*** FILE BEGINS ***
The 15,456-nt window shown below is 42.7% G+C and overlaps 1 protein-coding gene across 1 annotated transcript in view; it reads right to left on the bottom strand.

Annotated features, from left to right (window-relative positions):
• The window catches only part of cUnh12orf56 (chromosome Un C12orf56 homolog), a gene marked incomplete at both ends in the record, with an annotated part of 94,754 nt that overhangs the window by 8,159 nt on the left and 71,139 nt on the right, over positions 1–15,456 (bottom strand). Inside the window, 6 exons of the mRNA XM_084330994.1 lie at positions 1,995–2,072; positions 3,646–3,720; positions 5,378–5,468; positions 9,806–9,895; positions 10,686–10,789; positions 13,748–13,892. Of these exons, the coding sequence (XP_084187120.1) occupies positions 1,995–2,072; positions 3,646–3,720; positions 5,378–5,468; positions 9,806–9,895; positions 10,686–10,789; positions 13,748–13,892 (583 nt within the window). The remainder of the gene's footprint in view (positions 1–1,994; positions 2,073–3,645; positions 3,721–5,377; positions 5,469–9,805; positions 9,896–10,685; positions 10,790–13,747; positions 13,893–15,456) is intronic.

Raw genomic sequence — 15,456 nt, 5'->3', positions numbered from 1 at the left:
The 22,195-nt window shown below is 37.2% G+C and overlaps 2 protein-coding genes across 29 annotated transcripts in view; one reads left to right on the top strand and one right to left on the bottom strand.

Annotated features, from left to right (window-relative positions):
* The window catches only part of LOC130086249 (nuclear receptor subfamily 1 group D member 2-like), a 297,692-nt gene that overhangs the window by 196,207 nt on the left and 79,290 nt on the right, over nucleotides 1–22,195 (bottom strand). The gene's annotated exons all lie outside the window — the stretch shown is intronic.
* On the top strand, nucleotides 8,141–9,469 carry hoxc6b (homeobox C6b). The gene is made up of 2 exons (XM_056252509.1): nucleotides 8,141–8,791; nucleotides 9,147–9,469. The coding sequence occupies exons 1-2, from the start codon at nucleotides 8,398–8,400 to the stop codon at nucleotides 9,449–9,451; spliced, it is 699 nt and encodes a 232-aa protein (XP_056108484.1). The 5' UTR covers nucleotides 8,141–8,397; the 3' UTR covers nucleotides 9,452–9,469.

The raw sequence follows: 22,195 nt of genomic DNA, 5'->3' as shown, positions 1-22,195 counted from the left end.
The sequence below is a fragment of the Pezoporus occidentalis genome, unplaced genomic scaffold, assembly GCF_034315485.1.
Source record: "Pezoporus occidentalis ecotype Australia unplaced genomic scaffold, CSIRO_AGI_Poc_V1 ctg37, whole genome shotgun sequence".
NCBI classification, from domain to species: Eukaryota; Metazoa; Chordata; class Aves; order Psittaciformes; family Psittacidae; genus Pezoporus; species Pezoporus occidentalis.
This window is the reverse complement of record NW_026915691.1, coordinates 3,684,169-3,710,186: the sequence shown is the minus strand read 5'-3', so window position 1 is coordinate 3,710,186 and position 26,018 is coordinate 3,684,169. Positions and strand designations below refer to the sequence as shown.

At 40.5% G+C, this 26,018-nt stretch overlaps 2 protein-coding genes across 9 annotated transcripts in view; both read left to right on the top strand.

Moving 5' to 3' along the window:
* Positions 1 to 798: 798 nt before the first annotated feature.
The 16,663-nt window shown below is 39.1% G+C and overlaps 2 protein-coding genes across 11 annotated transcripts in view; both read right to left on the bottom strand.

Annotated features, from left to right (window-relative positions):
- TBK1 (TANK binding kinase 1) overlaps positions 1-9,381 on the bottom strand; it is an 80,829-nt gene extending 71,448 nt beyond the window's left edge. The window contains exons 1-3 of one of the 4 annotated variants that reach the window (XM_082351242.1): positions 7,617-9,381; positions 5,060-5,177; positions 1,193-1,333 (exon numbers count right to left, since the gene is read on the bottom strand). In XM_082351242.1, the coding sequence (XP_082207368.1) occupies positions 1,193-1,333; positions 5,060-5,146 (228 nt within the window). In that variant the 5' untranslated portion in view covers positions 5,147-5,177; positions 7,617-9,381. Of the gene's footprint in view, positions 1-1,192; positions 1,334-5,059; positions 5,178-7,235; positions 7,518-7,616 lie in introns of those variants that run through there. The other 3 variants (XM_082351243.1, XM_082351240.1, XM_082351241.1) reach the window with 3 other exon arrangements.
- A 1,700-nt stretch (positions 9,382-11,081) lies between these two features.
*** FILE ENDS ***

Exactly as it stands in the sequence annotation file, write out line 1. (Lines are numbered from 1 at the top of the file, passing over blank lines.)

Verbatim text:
The 15,456-nt window shown below is 42.7% G+C and overlaps 1 protein-coding gene across 1 annotated transcript in view; it reads right to left on the bottom strand.